As people across the United States sit down for holiday meals, filling their bellies with everything from mashed potatoes to latkes and tamales, a question may come up: Where does all this food come from?
Now, a new interactive map developed by researchers at CU Boulder and The Plotline, a food climate initiative from the nonprofit organization Earth Genome, sets out to answer that question. It’s called Food Twin, a “digital twin” of the country’s sprawling and potentially fragile food system.
With Food Twin, users can look up their home county to see how much of 25 critical food crops their local regions both produce and consume. Those food staples include everything from wheat to tomatoes and peanuts, grown both in the U.S. and overseas. The map similarly tracks the flow of food across the country, following highways from sites like Kern County, California, to Denver, Chicago and beyond.
Food Twin also shows just how precarious that network might be, said Zia Mehrabi, a data scientist at CU Boulder who helped to spearhead the new tool. The map presents what he calls a “farm to fork” view of how increasingly severe droughts and heat waves may affect the nation’s food supply.
The United States depends on a little more than 5% of its counties to produce half of the crops consumers eat.
“It’s risky,” said Mehrabi, assistant professor in the Department of Environmental Studies. “It really raises the question of whether the sources of food for many locations are as diverse as they should be.”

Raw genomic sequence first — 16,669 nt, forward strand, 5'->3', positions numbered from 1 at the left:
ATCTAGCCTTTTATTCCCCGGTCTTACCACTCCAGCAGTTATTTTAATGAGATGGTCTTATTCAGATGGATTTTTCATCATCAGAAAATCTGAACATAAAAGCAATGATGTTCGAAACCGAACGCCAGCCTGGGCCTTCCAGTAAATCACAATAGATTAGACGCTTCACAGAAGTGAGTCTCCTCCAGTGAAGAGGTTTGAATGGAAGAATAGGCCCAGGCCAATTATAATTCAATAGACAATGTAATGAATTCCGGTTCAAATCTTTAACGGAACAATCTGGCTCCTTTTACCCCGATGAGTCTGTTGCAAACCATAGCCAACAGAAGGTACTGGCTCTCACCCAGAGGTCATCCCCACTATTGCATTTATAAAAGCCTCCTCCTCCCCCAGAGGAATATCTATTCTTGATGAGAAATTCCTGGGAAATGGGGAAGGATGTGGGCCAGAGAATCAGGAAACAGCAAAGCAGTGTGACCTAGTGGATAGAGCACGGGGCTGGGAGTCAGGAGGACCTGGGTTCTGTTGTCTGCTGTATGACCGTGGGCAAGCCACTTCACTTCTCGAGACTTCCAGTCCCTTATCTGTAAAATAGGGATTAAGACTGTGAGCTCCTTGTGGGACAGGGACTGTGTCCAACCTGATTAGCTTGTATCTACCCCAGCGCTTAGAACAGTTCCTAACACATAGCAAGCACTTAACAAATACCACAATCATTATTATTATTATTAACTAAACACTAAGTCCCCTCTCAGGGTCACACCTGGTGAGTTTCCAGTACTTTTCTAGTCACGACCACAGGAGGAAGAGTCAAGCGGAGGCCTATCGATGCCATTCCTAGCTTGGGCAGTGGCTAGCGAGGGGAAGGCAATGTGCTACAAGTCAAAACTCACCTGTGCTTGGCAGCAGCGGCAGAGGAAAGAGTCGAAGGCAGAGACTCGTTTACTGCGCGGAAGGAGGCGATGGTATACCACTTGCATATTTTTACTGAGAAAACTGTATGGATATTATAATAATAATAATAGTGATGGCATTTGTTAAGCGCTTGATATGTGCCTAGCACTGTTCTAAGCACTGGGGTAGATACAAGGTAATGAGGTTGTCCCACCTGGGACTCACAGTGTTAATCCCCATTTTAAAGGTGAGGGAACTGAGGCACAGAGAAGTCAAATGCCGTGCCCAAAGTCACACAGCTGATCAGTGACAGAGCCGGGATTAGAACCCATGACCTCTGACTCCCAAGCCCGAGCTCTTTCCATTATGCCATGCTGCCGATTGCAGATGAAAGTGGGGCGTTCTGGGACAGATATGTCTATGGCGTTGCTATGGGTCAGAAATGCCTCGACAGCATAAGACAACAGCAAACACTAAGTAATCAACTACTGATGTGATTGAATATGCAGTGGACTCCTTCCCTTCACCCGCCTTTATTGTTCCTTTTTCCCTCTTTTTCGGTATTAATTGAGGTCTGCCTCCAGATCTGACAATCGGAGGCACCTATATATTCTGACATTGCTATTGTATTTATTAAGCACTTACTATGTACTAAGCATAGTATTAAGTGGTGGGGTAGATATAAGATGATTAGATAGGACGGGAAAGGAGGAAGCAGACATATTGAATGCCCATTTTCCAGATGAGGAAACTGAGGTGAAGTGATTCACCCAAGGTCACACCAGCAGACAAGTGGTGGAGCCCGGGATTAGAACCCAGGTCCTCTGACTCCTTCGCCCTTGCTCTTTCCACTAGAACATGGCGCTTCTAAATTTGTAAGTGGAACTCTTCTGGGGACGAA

Food Twin draws on a heaping plateful of data—bringing together for the first time information ranging from satellite images of farmland to food availability surveys, census statistics, logistics computer models and more.
In Colorado, for example, Boulder County relies on locations like Adams County, Colorado, and Hockley County, Texas for its crops. New York, in contrast, depends on Putnam and Seneca counties in Ohio and imports via Renville County, North Dakota, and more.
Mehrabi, who has spent years studying crop production around the world, said that the map makes him see food in a different way.
“It’s one thing to have these conversations and hear anecdotes about how climate change is impacting food systems through cascading impacts down supply chains,” Mehrabi said. “It’s another thing to see that data right in front of you. It really hits home.”
Protecting your food
He and his colleagues launched Food Twin just ahead of the 2023 United Nations Climate Change Conference, or COP28, in Dubai.
The world’s food, Mehrabi noted, faces an uncertain future in the decades to come. According to the U.S. Global Change Research Program, the number of heatwaves affecting the country’s largest cities has doubled since the 1980s. Droughts and wildfires are also on the rise—and all of that can take a bite out of the nation’s food supply.
Kern County, for example, is a monster of agriculture, producing nearly 600 billion calories’ worth of crops every year, according to the tool. In the coming decades, however, a single extreme heat wave could wither that production by as much as 8% or more.
On the consumer side in Boulder, a single severe drought in the U.S. might reduce the supply of crops coming into the county by 2.5% That amounts to more than 2.4 billion calories lost.
But there’s a lot that consumers and leaders in the U.S. can do today to shore up the nation’s food supplies, Mehrabi said—from taking action to combat climate change to diversifying the supply chains feeding local communities.
He and his colleagues at Earth Genome are already working to expand Food Twin to the entire globe. He hopes people will use the tool to make pro-active plans for increasing the world’s resilience under climate change.
“I think Food Twin can be useful for not just knowing where your breakfast comes from,” Mehrabi said, “but also for changing the conversations we’re having about food.”